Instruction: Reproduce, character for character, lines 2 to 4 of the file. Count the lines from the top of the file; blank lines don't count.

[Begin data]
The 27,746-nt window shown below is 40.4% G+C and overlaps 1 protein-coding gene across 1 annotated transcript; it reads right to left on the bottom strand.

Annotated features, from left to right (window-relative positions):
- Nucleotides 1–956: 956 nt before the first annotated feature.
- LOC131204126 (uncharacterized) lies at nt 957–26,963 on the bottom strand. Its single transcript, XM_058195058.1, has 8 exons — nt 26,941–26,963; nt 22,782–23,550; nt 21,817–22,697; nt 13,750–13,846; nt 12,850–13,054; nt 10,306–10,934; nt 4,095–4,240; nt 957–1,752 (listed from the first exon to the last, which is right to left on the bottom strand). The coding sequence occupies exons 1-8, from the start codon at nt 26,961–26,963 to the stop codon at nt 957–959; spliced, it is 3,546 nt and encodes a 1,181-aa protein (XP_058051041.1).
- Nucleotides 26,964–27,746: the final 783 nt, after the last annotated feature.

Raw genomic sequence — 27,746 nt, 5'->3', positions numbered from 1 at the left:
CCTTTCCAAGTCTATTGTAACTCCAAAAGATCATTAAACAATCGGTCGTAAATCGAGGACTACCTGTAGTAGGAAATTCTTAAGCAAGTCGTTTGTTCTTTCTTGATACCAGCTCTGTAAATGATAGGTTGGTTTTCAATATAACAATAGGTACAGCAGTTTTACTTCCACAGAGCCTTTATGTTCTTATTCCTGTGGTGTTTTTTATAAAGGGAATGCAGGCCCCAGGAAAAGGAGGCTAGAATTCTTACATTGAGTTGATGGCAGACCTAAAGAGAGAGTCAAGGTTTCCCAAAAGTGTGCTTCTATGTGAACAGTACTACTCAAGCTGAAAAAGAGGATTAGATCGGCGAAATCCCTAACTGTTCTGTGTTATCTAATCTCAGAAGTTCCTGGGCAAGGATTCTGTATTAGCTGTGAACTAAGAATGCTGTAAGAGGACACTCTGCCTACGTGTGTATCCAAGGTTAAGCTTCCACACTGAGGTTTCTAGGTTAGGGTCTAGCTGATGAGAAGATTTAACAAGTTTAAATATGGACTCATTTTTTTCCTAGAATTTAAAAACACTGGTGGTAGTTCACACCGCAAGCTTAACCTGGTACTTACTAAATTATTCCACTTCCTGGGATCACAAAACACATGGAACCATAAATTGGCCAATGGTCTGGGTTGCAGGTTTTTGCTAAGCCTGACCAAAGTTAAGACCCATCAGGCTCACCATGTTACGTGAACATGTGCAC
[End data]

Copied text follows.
Annotated features, from left to right (window-relative positions):
- Nucleotides 1–956: 956 nt before the first annotated feature.
- LOC131204126 (uncharacterized) lies at nt 957–26,963 on the bottom strand. Its single transcript, XM_058195058.1, has 8 exons — nt 26,941–26,963; nt 22,782–23,550; nt 21,817–22,697; nt 13,750–13,846; nt 12,850–13,054; nt 10,306–10,934; nt 4,095–4,240; nt 957–1,752 (listed from the first exon to the last, which is right to left on the bottom strand). The coding sequence occupies exons 1-8, from the start codon at nt 26,961–26,963 to the stop codon at nt 957–959; spliced, it is 3,546 nt and encodes a 1,181-aa protein (XP_058051041.1).